Italy is my second home! Ever since I first step foot on this land I have fallen helplessly in love and nobody could make me change my mind. Not now, not ever! Since I think everyone should visit at least once, I thought I should make your life easier and create this series of articles with the best tips I have gathered about visiting Italy for the first time.
Of course, food is so different and rich, from the North to the South of Italy, from each region to the other, people speak different languages why not have different dishes? But some things don’t change no matter where you are in Italy.
My 14 Italy food facts to know before visiting
Oh yes, Italians take their meals very seriously, thus the first 14 facts you should know (and respect) are food or drink related.
- First things first: Breakfast. If you are used to having big, hearty, meaty breakfasts, you need to forget about it. Italian breakfast is usually made out of sweet (croissant with jam – “brioche” – or a “crostata” that is a small sweet-tart) with a small and strong coffee, served usually on the go, while standing. And I am talking here about the way locals do it, of course, hotels offer all kinds of options and varieties of food.
- Restaurants are open for lunch only during certain periods of the day (from 12 until 3 pm) so don’t wait until 3 pm to get lunch or else you risk having to wait until dinner to get a decent meal.
- And you will have to wait, since dinner is usually served rather late ( towards 9 pm). That is if you are invited for dinner at a local (people are very friendly here and there is always a dinner in place), but of course, you will find restaurants serving dinner from 7 p.m so don’t worry.
- Another thing Italians take very seriously is their coffee. Depending on the part of the country you are visiting you will find different names and types of coffee, but one thing is certain: cappuccino, the drink we all love which has been inspired from a Capuchin friar, is drank only for breakfast.
- After each meal (yes, even after dinner), Italians usually drink a strong intense espresso, which will help with digestion and also you will not become sleepy after having eaten.
- When looking for a place to eat, don’t go for the more touristy restaurants, having pictures in their menus. Choose the restaurants with paper on the table, those that won’t look particularly appealing, but know that there is where you will find the best, authentic Italian food. Try finding the places where locals eat, you’ll thank me later!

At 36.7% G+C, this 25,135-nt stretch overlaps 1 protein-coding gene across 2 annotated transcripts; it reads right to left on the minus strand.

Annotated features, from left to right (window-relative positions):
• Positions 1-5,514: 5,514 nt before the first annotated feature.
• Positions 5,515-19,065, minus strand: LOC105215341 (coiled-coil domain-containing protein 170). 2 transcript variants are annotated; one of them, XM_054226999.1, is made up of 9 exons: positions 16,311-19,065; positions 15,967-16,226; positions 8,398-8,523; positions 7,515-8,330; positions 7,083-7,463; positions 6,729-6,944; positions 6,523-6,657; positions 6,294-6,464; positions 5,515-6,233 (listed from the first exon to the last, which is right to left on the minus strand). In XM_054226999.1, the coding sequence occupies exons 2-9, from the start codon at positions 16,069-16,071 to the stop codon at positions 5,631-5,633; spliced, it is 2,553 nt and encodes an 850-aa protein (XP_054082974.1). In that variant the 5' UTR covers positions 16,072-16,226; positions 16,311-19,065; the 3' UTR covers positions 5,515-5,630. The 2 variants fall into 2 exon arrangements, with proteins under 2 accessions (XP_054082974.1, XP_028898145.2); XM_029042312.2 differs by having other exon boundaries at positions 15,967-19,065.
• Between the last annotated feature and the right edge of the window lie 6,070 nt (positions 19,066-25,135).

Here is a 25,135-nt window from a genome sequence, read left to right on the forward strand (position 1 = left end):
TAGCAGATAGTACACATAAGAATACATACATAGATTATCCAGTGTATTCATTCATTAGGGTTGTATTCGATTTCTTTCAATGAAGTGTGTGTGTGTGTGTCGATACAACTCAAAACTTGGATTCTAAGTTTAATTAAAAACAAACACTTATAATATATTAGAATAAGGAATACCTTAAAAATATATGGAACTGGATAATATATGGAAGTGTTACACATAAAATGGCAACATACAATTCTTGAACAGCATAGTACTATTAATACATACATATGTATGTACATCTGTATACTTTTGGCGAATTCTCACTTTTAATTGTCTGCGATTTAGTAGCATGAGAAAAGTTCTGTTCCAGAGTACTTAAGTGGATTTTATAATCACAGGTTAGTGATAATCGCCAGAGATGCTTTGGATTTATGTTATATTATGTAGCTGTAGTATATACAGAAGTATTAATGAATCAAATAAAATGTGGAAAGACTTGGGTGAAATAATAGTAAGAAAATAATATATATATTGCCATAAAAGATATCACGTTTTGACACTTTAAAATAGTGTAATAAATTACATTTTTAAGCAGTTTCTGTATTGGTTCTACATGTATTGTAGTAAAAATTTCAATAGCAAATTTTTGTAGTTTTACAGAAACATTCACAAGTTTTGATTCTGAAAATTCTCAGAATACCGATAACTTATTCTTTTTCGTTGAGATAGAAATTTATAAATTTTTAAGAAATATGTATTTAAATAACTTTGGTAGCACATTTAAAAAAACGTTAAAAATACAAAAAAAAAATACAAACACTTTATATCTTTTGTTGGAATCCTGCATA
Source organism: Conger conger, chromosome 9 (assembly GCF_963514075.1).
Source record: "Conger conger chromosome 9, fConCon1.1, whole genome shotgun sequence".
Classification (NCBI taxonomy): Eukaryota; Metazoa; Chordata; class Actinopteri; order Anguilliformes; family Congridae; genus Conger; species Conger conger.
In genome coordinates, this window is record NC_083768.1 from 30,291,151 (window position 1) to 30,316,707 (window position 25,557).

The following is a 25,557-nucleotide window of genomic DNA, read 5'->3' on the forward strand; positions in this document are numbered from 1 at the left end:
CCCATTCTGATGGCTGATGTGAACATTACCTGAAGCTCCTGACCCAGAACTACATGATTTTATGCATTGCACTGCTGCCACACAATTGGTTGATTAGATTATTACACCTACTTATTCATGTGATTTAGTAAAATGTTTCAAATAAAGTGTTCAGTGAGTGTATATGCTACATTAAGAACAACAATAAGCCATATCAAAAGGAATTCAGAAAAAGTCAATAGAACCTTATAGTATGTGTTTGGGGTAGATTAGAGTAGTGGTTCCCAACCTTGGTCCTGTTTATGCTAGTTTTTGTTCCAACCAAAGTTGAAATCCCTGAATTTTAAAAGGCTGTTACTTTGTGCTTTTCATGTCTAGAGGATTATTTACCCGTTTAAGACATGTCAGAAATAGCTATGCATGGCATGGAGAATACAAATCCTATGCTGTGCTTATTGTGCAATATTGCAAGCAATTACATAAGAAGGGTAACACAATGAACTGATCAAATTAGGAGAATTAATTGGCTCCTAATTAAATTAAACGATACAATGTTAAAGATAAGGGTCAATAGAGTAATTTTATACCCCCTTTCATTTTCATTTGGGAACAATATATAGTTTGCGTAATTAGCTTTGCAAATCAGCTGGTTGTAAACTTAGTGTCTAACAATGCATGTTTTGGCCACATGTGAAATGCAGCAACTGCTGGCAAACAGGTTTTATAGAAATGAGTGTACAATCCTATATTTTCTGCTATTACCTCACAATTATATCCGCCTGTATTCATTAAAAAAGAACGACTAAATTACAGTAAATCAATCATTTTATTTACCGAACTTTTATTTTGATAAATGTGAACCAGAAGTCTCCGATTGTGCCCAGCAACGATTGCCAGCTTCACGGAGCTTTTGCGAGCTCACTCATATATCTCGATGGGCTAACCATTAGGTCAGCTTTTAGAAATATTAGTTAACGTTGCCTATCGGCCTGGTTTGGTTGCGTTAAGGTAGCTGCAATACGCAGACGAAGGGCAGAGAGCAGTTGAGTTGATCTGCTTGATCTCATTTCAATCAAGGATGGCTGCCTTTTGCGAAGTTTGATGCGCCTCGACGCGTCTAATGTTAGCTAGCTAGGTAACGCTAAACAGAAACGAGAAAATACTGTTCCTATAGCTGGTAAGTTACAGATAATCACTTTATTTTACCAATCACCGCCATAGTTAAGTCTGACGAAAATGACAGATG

- Italians like tomatoes. They like tomato paste and even ketchup. Just DON’T add it to your pizza or pasta! They will never forgive you.
- Aperitivo! The perfect time of the day, just a few hours before dinner, when you will get out and about and enjoy a nice Spritz Aperol, relax and prepare for dinner.
- Italians like their pasta, a whole lot of types, sizes, and combinations. And know that you are allowed and encouraged to add as much Parmigiano as you like, just not on the seafood pasta.
- In Italy, it’s never too early or too late for ice cream.
- Keep an eye open for the coperto – the per-person fee you will find in many Italian restaurants they charge you for the services they provide (having people serving you and for the use of cutlery and plates). In this case, you can forget about the tip since you already pay for the service.
- That’s nothing wrong with a good glass of wine, at any time of the day. Ok, maybe not for breakfast, but starting with lunch, you are free to enjoy some good Italian wine
- The closer you will be to the touristic attractions, the more pricey food and drinks will be at the bars and restaurants. And consequently linked to my point 6, not very traditional.
- They have the “Fiera del Cioccolato” (the Chocolate fair) in Perugia (and not only) where you will have all the chocolate in the world to taste. And promise me you will try the Baci Perugina!